There can be no understanding of the politics of instability in West Asia without taking into account the complexities of the 'Kurdish question'. On 15 November, the Centre for the Study of Democracy hosts Mehmed Aksoy, who will discuss various aspects of this question. He is the Editor in Chief of kurdishquestion.com, a portal of Kurdish news and commentaries, and a political activist, human rights campaigner and film maker.
Kurds are stateless, divided between Turkey, Iraq, Iran and Syria, and have experienced different kinds of persecution in various phases of history. We are witnessing new and acute anti-Kurdish persecution and Kurdish resistance in recent times, especially in Turkey and Syria.
After the failed coup in Turkey, tens of thousands of citizens, many of them progressive Kurds, have lost their jobs or have been placed under detention by emergency laws. This raises serious questions about the direction of democracy in this strategically important NATO country. Various commentators and international organisations have expressed concerns about Turkey sliding into undemocratic rule. Leaders and elected politicians of HDP, the main progressive challenger to the conservative ruling AKP, have been taken into police custody in recent days. What is the significance of the onslaught on Kurds under Erdogan’s rule? The fate of Kurds in Turkey illustrates the ascendancy of majoritarian religious nationalism and authoritarianism.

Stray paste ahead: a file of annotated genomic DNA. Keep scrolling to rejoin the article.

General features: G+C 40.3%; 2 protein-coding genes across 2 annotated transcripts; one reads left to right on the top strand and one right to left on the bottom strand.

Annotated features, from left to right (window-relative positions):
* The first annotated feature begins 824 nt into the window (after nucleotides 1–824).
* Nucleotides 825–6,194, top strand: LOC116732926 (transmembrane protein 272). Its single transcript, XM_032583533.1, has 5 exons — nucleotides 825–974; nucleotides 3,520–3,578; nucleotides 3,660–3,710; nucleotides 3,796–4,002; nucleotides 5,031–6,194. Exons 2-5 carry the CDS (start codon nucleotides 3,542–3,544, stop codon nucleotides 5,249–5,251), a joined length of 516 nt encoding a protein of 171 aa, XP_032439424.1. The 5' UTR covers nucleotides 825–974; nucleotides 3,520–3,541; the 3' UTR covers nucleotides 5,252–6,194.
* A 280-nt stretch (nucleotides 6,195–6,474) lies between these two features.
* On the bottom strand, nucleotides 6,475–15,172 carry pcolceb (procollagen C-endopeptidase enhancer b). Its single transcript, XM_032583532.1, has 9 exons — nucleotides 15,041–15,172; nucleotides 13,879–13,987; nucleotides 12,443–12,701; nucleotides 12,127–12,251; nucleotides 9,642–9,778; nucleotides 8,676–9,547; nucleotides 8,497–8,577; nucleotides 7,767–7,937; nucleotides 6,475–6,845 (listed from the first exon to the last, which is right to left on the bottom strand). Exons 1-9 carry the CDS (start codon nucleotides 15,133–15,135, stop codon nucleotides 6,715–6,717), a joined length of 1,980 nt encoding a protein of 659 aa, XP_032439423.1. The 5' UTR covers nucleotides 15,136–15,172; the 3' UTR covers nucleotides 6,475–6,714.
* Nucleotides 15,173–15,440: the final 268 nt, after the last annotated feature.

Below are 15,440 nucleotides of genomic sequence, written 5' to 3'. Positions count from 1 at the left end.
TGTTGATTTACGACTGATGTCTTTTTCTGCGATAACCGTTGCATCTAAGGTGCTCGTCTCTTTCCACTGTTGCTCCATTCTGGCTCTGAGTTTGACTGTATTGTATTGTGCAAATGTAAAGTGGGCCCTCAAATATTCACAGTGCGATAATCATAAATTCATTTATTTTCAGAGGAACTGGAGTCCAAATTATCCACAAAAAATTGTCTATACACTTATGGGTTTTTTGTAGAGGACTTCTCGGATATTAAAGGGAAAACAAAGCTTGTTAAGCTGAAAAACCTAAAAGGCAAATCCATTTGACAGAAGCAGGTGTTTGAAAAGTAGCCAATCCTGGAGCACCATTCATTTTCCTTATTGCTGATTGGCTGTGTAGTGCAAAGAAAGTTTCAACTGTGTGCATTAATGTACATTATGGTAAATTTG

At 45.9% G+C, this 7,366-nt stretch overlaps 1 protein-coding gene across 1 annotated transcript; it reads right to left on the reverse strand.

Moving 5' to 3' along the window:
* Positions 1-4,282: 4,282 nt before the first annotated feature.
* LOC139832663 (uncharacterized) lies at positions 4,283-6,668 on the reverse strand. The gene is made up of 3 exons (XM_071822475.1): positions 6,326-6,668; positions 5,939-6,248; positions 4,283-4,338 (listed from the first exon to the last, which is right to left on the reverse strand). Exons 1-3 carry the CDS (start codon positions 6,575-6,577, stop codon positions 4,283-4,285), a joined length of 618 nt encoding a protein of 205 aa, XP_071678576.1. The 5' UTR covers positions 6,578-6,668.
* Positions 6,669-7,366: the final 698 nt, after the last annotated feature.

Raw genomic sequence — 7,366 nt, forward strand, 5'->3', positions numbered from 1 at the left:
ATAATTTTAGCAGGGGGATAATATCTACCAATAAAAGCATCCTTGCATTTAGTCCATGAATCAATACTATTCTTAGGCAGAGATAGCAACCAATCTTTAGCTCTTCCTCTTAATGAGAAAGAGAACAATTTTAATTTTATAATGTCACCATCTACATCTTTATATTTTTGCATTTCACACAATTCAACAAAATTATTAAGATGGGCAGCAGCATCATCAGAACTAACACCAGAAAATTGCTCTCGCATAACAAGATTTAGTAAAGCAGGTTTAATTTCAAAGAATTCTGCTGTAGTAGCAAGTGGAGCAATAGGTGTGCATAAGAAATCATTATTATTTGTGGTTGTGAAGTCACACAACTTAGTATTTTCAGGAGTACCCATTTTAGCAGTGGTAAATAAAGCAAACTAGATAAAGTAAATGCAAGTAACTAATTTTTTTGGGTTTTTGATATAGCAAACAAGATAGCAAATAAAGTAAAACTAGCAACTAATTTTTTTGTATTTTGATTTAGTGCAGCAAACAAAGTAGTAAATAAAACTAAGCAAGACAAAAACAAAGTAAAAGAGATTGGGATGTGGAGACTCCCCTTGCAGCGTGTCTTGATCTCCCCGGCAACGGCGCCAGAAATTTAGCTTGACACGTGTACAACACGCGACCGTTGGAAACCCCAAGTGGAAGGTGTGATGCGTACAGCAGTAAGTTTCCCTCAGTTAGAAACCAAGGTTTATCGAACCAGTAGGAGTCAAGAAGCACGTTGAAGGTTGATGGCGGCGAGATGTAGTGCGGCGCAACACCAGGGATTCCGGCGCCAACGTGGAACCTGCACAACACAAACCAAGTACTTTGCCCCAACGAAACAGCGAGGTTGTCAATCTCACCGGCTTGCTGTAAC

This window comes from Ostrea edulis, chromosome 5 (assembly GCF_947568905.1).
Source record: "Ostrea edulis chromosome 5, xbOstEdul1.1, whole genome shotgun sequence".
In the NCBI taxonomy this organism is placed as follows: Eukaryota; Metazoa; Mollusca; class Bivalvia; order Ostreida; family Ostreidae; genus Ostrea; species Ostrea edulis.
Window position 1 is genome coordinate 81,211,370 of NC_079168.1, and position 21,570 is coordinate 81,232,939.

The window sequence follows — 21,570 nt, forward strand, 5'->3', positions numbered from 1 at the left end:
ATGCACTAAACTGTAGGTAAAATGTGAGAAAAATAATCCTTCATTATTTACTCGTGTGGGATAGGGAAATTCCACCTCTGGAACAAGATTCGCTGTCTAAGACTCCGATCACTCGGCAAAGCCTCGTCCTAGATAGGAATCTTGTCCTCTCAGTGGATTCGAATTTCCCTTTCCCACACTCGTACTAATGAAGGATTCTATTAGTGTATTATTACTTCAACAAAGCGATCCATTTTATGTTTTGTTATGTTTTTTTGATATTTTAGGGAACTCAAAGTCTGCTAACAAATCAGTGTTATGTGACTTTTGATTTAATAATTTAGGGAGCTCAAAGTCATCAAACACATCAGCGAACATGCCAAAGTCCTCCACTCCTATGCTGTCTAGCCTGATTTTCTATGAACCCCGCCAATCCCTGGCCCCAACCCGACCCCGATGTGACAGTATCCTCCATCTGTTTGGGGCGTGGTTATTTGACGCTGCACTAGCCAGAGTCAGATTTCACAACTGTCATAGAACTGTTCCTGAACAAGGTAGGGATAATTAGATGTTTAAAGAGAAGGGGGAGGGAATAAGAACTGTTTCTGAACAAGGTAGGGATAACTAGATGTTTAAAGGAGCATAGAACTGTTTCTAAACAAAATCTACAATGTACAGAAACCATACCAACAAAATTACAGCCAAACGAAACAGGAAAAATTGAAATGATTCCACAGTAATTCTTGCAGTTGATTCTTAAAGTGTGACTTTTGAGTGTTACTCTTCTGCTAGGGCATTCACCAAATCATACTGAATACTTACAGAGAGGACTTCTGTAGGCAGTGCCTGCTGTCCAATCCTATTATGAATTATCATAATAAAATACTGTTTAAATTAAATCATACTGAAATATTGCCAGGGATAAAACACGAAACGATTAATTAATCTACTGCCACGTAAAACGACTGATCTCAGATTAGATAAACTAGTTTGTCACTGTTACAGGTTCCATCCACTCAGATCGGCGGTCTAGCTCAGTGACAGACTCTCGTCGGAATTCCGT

In Syria, Kurds have been credited with not only withstanding Daesh/ISIS attacks, but have also experimented with a radical form of democracy that has the principle of women’s liberation at its heart. As acknowledged by the international community, Kurdish female and male fighters have been the strongest bulwark against the spread of extremist ISIS.
While Kurdistan in Iraq has its own government, the region is marred by internecine political struggles, accentuated by external interventions.
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